(Edited repost from May 2011 . . . )
Until I was three, Mom, Dad, and I lived in a duplex overlooking Allen Grade School, which stood below street level. A blacktopped playground surrounded it. On three sides, a sloping, grassy embankment separated this playground from the bordering streets.
The duplex in which we lived faced the back of the brick school building. My dad’s parents lived two blocks north of it. Often, Mom and I visited Grandma while Grandpa was away being a fireman.
Mom and I would race down the slope shouting, “Here we come! Ready or not!” She’d take my hand and we’d skip across the playground, hike up the alley with its overhanging oak trees, cross at the corner, and climb the steps to Grandma’s.
At the end of our visit, Grandma would hand me a nickel. Mom and I would amble to the corner drugstore and spend my nickel on an ice-cream cone. Then we’d mosey on home, me licking, Mom whistling.
On the day of this story, which took place right before my third birthday, Mom was ironing.
“Mommy, could we visit Grandma today?” I asked.
“Not today, Dodo. I’m too busy.”
I kept asking. She kept ironing. Ultimately she simply set the iron aside and gave me my marching orders: “I want you to go outside, Anna Dolores,” she said—she always got formal when frayed. “Go outside and play house with Jimmy.”
Once in the yard, I told my four-year-old playmate about the ice-cream cone.
“You’d get a nickel too, Jimmy. Want to go?”
“How’d we get there?”
“Walk.” Jimmy seemed hesitant, but my bravado won him over.
We silently left the yard—I’d figured out how to open the gate latch. We crossed the street and plunked ourselves down on the embankment. Giggling, we rolled down its grassy slope. At the bottom, I took off running. Jimmy lagged behind.
“Come on,” I shouted, trying to galvanize him.
Jimmy shouted back, “I’m an old slowpoke!” We grinned delightedly at one another and waved our arms like dive-bombers.
The alley at the tail end of the playground stood in deep shade. Ominous. Half way up, Jimmy started to cry.
“Don’t cry, Jimmy,” I said. “It’s okay. We’re almost there.”
He just kept sobbing. Wailing. “Mommy says I’m a crybaby!”
“You’re not, Jimmy,” I assured him. “Come on. Remember what I said. Grandma’s got nickels.”
I continued marching up the steep alley, singing—shrilly—“Whistle While You Work.” I’d learned this song when Mom and I went to see Snow White and the Seven Dwarves. We sang it as I used my little red-handled broom to sweep corners in our apartment.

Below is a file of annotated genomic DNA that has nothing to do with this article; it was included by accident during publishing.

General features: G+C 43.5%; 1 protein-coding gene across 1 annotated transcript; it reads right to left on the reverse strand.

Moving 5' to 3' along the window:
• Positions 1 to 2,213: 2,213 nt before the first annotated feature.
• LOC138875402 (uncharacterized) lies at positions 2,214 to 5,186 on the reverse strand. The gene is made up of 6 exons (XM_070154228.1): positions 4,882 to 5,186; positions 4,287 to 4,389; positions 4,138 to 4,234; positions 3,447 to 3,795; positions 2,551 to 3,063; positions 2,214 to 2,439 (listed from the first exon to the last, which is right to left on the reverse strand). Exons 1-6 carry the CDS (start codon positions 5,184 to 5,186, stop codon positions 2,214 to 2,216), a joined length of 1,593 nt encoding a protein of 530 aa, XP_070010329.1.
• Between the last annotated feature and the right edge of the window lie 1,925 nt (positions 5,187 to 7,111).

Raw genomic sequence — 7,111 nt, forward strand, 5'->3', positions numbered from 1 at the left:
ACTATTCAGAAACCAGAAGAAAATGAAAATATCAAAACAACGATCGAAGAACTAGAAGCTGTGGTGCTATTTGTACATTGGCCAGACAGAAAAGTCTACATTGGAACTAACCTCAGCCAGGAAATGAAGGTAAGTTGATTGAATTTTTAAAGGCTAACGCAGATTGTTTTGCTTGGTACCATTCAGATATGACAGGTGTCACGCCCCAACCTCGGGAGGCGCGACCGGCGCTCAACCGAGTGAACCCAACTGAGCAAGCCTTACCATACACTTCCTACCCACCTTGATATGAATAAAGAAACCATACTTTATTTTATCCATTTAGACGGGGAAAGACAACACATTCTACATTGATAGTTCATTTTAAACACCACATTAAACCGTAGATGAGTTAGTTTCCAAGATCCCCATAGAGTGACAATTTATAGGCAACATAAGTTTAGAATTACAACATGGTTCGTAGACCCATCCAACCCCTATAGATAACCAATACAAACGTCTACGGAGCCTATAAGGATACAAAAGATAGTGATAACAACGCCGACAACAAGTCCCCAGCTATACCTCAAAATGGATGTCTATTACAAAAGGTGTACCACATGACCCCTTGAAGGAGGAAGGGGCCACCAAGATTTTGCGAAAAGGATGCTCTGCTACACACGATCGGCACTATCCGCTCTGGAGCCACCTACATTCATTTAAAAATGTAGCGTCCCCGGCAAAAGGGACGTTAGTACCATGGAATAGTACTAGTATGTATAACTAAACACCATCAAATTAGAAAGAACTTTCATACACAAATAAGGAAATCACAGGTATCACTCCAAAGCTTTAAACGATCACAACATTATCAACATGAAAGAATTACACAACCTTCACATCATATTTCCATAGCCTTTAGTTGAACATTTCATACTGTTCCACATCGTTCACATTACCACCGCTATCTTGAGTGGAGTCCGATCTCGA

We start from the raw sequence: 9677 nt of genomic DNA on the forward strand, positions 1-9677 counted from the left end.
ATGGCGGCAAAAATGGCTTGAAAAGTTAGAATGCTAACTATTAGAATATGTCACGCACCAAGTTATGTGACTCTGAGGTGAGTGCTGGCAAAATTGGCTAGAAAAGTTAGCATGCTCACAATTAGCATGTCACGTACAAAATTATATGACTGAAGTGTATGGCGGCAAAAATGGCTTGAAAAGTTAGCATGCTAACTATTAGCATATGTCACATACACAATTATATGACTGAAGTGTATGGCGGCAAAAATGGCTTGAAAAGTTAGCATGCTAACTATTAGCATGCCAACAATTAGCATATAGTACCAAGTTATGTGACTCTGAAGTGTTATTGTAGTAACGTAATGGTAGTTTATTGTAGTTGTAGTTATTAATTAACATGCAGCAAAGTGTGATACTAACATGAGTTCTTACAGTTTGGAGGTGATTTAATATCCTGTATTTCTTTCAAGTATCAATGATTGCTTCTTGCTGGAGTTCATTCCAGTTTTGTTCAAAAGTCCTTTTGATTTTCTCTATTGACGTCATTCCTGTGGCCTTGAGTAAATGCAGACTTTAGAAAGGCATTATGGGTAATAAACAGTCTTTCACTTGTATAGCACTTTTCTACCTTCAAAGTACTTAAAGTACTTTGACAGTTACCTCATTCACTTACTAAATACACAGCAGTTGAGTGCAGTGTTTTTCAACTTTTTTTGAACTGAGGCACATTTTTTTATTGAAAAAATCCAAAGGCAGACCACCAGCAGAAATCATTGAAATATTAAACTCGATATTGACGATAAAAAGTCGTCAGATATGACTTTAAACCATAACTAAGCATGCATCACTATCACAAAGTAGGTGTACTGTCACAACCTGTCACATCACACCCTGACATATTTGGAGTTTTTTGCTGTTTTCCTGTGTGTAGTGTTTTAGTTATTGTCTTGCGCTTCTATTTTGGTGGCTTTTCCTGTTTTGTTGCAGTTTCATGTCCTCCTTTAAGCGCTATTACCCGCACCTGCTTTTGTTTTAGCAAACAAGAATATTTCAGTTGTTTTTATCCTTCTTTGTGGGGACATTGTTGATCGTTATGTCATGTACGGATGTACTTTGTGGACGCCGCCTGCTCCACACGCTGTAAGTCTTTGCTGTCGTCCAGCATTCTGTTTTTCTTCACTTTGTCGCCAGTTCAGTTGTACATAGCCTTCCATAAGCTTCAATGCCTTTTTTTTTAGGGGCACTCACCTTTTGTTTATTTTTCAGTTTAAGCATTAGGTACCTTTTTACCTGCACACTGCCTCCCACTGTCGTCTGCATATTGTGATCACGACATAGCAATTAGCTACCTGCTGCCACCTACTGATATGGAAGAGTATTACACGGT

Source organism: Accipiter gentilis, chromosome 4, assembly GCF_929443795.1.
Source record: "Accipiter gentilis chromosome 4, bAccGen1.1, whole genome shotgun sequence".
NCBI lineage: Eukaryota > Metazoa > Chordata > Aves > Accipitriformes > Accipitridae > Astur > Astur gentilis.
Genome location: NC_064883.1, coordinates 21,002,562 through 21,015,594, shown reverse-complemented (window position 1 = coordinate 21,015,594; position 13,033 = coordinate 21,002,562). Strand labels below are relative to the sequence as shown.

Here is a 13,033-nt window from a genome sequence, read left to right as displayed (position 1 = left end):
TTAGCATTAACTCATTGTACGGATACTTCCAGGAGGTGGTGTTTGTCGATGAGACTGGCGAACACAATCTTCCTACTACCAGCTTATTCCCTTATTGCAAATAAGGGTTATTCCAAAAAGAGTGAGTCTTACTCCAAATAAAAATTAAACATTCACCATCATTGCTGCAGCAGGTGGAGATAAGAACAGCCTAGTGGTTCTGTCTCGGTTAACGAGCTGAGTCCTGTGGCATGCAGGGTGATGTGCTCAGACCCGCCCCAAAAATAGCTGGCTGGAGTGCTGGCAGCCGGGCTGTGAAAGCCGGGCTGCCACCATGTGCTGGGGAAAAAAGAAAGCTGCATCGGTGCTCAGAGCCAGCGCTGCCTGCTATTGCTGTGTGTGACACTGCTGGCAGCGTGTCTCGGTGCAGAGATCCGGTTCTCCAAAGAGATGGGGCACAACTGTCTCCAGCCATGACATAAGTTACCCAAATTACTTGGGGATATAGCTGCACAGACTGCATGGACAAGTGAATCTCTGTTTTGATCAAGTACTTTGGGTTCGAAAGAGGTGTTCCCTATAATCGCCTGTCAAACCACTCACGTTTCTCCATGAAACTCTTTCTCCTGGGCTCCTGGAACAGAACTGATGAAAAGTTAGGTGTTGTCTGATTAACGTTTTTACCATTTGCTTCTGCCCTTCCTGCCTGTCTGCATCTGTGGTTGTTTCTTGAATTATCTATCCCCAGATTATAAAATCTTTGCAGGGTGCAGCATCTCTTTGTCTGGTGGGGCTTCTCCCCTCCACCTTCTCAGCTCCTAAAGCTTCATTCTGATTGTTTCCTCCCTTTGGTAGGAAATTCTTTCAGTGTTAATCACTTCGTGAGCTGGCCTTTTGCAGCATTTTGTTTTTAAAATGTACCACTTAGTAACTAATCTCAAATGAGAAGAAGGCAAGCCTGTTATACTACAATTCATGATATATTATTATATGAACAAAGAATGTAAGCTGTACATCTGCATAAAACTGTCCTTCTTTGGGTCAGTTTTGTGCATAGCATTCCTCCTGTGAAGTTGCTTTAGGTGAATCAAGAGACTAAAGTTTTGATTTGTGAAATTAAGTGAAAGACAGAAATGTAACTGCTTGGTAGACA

I could hear Jimmy sniveling. Wiping his nose on his sleeve, he sniffled a couple of times then shouted, “I’m going to get chocolate!”
“Me too,” I shouted back. We scampered the rest of the way up the alley in our Buster Browns. Mounting Grandma’s porch steps, we banged the door. “We’re here!” we bellowed.
Grandma shooed us into the kitchen, fixed lemonade and peanut butter sandwiches, and told us to settle our bottoms on the kitchen chairs and stay put. Then she left.
A few minutes later, I heard the screen door slam and Mom say, "Where are they?" I didn't hear Grandma's reply, but the two of them didn't come into the kitchen right away.
When they did, Mom wasn’t smiling or whistling. She had the serious look she wore when I’d been naughty. She took my hand and Jimmy's too and marched us back to the duplex. The only thing she said was "Never do that again, Dolores. Never. Promise me." I promised but kept my fingers crossed behind my back. You just never knew when you might need a nickel.
What was said between the two of them? Mom never said, but more than once in the years that followed, Grandma told me, “Your mother’s shanty Irish. We can’t expect much of her.” She thought her son could have done better than this “no-account Catholic hussy.”
Grandma tried hard to get me to agree, but I didn’t even know what “shanty Irish” meant—much less “hussy.” I only knew that Mom made me laugh when we danced together. She let me dry the dishes. She stood on her head against the wall—to get the blood rushing to her brain she said. I idolized her.
Oh sure, I got a swat on the seat of my panties when she took Jimmy and me back to the duplex. But in the days that followed, I bet she told the story to anyone who’d listen. This Irish lassie wasn’t going to let my dad’s mom make a wimp of me.
Mom anchored me. This was the woman who told me at every turning point of my life, “Dolores, you can do anything you set your mind to.”
The next day, Mom walked Jimmy and me to the corner drugstore and bought us both ice-cream cones. "You don't run away, Dolores," she said. "You ask for what you need."
During the years since, I've often forgotten that. Such forgetting always leads to heartache.
Photos from Wikipedia